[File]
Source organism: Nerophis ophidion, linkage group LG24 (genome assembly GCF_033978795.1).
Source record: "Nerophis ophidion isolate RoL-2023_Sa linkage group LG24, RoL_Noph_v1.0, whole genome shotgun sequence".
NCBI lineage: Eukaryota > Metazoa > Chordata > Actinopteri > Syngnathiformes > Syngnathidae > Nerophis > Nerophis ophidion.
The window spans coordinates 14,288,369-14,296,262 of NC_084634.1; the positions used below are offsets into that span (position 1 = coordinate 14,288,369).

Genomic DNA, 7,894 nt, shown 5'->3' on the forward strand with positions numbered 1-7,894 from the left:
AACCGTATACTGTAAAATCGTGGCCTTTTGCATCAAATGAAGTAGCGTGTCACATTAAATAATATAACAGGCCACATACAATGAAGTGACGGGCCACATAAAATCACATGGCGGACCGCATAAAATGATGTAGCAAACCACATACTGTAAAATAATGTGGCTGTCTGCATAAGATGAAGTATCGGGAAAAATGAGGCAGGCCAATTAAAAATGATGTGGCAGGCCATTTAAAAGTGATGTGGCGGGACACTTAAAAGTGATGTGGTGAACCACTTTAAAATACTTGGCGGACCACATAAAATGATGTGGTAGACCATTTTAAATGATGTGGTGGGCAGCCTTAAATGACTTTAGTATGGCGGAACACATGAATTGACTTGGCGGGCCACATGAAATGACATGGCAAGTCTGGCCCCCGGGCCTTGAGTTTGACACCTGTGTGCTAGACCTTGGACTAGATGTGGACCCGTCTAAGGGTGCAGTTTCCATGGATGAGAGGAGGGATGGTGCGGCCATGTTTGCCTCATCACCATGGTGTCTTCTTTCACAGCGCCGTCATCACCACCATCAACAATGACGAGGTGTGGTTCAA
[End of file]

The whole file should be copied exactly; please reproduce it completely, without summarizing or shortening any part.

Source organism: Nerophis ophidion, linkage group LG24 (genome assembly GCF_033978795.1).
Source record: "Nerophis ophidion isolate RoL-2023_Sa linkage group LG24, RoL_Noph_v1.0, whole genome shotgun sequence".
NCBI lineage: Eukaryota > Metazoa > Chordata > Actinopteri > Syngnathiformes > Syngnathidae > Nerophis > Nerophis ophidion.
The window spans coordinates 14,288,369-14,296,262 of NC_084634.1; the positions used below are offsets into that span (position 1 = coordinate 14,288,369).

Genomic DNA, 7,894 nt, shown 5'->3' on the forward strand with positions numbered 1-7,894 from the left:
AACCGTATACTGTAAAATCGTGGCCTTTTGCATCAAATGAAGTAGCGTGTCACATTAAATAATATAACAGGCCACATACAATGAAGTGACGGGCCACATAAAATCACATGGCGGACCGCATAAAATGATGTAGCAAACCACATACTGTAAAATAATGTGGCTGTCTGCATAAGATGAAGTATCGGGAAAAATGAGGCAGGCCAATTAAAAATGATGTGGCAGGCCATTTAAAAGTGATGTGGCGGGACACTTAAAAGTGATGTGGTGAACCACTTTAAAATACTTGGCGGACCACATAAAATGATGTGGTAGACCATTTTAAATGATGTGGTGGGCAGCCTTAAATGACTTTAGTATGGCGGAACACATGAATTGACTTGGCGGGCCACATGAAATGACATGGCAAGTCTGGCCCCCGGGCCTTGAGTTTGACACCTGTGTGCTAGACCTTGGACTAGATGTGGACCCGTCTAAGGGTGCAGTTTCCATGGATGAGAGGAGGGATGGTGCGGCCATGTTTGCCTCATCACCATGGTGTCTTCTTTCACAGCGCCGTCATCACCACCATCAACAATGACGAGGTGTGGTTCAA